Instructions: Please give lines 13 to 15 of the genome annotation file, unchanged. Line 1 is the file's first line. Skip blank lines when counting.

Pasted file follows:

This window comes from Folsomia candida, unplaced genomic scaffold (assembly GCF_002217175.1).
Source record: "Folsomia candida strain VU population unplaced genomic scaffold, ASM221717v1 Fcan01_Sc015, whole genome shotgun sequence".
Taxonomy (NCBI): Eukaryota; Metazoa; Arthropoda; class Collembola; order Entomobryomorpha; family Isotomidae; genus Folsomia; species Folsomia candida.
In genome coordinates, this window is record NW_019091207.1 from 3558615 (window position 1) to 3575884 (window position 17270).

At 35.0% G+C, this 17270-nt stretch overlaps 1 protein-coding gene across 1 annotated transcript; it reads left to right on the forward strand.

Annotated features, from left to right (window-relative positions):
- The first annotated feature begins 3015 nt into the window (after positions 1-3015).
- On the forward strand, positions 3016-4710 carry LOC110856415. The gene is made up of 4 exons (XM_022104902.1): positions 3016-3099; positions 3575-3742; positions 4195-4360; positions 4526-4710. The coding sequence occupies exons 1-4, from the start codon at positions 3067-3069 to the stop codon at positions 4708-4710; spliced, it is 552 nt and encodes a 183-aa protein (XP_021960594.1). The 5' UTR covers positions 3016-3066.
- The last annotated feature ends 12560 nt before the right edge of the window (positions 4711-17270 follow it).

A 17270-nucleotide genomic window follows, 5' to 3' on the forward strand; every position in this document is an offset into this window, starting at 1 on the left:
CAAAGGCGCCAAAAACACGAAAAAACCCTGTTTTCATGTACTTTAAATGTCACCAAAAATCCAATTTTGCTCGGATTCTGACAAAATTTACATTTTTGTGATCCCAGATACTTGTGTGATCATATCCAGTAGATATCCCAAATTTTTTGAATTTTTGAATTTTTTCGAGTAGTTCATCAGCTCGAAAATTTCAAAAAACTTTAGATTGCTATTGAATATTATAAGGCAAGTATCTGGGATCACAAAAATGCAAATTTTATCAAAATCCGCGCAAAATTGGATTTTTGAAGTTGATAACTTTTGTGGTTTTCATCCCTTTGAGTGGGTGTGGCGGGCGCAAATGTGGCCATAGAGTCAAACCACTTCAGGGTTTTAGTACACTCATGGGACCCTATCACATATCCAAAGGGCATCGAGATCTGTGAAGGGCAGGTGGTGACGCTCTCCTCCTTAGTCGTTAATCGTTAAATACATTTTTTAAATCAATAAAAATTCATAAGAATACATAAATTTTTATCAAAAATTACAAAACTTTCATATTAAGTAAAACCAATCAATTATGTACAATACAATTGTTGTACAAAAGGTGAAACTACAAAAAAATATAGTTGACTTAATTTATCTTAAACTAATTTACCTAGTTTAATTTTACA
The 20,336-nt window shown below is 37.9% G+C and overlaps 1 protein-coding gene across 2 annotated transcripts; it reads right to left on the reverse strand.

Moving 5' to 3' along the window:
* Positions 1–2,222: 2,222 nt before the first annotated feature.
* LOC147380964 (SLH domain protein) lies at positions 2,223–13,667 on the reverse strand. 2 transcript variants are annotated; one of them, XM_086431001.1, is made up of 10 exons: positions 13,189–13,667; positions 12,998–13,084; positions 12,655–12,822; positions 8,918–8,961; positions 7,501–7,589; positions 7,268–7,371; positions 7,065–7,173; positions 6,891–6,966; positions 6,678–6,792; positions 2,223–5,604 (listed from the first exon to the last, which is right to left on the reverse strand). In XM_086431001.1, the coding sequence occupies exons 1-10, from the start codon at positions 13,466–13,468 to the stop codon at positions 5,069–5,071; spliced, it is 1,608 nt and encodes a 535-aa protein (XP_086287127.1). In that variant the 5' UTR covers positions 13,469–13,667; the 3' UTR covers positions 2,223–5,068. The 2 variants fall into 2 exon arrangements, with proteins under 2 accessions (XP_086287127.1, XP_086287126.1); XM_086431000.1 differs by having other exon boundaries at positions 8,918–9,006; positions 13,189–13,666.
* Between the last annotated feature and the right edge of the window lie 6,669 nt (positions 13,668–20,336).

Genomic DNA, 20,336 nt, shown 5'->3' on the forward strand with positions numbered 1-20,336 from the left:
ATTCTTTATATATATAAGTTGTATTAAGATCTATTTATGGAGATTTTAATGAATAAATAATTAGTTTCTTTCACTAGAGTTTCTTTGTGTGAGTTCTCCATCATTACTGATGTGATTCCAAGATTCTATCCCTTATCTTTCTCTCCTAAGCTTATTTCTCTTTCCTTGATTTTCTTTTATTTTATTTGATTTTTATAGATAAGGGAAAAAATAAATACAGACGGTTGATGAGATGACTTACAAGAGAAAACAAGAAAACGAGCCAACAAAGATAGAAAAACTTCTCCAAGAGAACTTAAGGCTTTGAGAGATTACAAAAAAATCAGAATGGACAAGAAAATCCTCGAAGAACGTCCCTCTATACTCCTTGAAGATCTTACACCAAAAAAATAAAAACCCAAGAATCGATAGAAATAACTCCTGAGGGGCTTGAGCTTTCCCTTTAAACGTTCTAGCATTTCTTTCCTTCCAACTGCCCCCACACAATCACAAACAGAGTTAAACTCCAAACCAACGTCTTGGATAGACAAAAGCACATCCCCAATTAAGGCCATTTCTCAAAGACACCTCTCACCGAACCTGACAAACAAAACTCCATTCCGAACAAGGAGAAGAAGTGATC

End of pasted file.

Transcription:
Moving 5' to 3' along the window:
* Positions 1–2,222: 2,222 nt before the first annotated feature.
* LOC147380964 (SLH domain protein) lies at positions 2,223–13,667 on the reverse strand. 2 transcript variants are annotated; one of them, XM_086431001.1, is made up of 10 exons: positions 13,189–13,667; positions 12,998–13,084; positions 12,655–12,822; positions 8,918–8,961; positions 7,501–7,589; positions 7,268–7,371; positions 7,065–7,173; positions 6,891–6,966; positions 6,678–6,792; positions 2,223–5,604 (listed from the first exon to the last, which is right to left on the reverse strand). In XM_086431001.1, the coding sequence occupies exons 1-10, from the start codon at positions 13,466–13,468 to the stop codon at positions 5,069–5,071; spliced, it is 1,608 nt and encodes a 535-aa protein (XP_086287127.1). In that variant the 5' UTR covers positions 13,469–13,667; the 3' UTR covers positions 2,223–5,068. The 2 variants fall into 2 exon arrangements, with proteins under 2 accessions (XP_086287127.1, XP_086287126.1); XM_086431000.1 differs by having other exon boundaries at positions 8,918–9,006; positions 13,189–13,666.